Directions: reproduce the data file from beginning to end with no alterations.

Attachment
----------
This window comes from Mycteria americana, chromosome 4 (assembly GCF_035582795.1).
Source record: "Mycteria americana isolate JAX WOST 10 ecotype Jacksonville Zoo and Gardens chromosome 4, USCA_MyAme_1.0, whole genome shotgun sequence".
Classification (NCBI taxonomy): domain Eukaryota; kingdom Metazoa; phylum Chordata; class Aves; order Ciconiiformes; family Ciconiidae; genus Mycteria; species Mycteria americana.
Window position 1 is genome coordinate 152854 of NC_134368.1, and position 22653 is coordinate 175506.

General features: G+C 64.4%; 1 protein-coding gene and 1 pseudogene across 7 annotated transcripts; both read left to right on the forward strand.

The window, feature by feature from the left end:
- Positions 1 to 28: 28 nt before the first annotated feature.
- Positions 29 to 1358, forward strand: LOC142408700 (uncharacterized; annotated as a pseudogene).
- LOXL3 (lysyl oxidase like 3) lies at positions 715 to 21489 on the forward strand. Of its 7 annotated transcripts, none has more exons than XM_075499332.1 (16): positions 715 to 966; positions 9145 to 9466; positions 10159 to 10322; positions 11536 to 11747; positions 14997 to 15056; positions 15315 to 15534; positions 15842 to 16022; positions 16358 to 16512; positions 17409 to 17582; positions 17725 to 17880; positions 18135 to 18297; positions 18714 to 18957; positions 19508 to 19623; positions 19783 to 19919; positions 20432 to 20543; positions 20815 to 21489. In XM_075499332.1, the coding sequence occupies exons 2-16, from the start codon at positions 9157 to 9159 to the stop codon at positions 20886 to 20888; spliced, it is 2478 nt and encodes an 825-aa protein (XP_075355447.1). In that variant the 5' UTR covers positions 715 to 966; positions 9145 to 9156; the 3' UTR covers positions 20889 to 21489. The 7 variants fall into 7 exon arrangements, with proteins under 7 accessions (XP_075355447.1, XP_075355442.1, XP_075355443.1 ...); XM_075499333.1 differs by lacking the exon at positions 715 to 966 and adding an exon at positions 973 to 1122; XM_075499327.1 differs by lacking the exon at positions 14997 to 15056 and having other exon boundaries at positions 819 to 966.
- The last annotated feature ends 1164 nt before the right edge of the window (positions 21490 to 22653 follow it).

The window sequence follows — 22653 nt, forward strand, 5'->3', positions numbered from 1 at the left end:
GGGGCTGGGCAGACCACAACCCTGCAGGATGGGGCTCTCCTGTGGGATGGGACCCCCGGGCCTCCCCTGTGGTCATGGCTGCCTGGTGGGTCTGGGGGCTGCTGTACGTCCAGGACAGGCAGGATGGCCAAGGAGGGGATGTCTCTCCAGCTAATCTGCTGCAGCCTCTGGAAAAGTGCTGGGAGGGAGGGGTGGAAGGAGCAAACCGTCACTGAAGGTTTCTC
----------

This window comes from Mycteria americana, chromosome 4 (assembly GCF_035582795.1).
Source record: "Mycteria americana isolate JAX WOST 10 ecotype Jacksonville Zoo and Gardens chromosome 4, USCA_MyAme_1.0, whole genome shotgun sequence".
Classification (NCBI taxonomy): domain Eukaryota; kingdom Metazoa; phylum Chordata; class Aves; order Ciconiiformes; family Ciconiidae; genus Mycteria; species Mycteria americana.
Window position 1 is genome coordinate 152854 of NC_134368.1, and position 22653 is coordinate 175506.

General features: G+C 64.4%; 1 protein-coding gene and 1 pseudogene across 7 annotated transcripts; both read left to right on the forward strand.

The window, feature by feature from the left end:
- Positions 1 to 28: 28 nt before the first annotated feature.
- Positions 29 to 1358, forward strand: LOC142408700 (uncharacterized; annotated as a pseudogene).
- LOXL3 (lysyl oxidase like 3) lies at positions 715 to 21489 on the forward strand. Of its 7 annotated transcripts, none has more exons than XM_075499332.1 (16): positions 715 to 966; positions 9145 to 9466; positions 10159 to 10322; positions 11536 to 11747; positions 14997 to 15056; positions 15315 to 15534; positions 15842 to 16022; positions 16358 to 16512; positions 17409 to 17582; positions 17725 to 17880; positions 18135 to 18297; positions 18714 to 18957; positions 19508 to 19623; positions 19783 to 19919; positions 20432 to 20543; positions 20815 to 21489. In XM_075499332.1, the coding sequence occupies exons 2-16, from the start codon at positions 9157 to 9159 to the stop codon at positions 20886 to 20888; spliced, it is 2478 nt and encodes an 825-aa protein (XP_075355447.1). In that variant the 5' UTR covers positions 715 to 966; positions 9145 to 9156; the 3' UTR covers positions 20889 to 21489. The 7 variants fall into 7 exon arrangements, with proteins under 7 accessions (XP_075355447.1, XP_075355442.1, XP_075355443.1 ...); XM_075499333.1 differs by lacking the exon at positions 715 to 966 and adding an exon at positions 973 to 1122; XM_075499327.1 differs by lacking the exon at positions 14997 to 15056 and having other exon boundaries at positions 819 to 966.
- The last annotated feature ends 1164 nt before the right edge of the window (positions 21490 to 22653 follow it).

The window sequence follows — 22653 nt, forward strand, 5'->3', positions numbered from 1 at the left end:
GGGGCTGGGCAGACCACAACCCTGCAGGATGGGGCTCTCCTGTGGGATGGGACCCCCGGGCCTCCCCTGTGGTCATGGCTGCCTGGTGGGTCTGGGGGCTGCTGTACGTCCAGGACAGGCAGGATGGCCAAGGAGGGGATGTCTCTCCAGCTAATCTGCTGCAGCCTCTGGAAAAGTGCTGGGAGGGAGGGGTGGAAGGAGCAAACCGTCACTGAAGGTTTCTC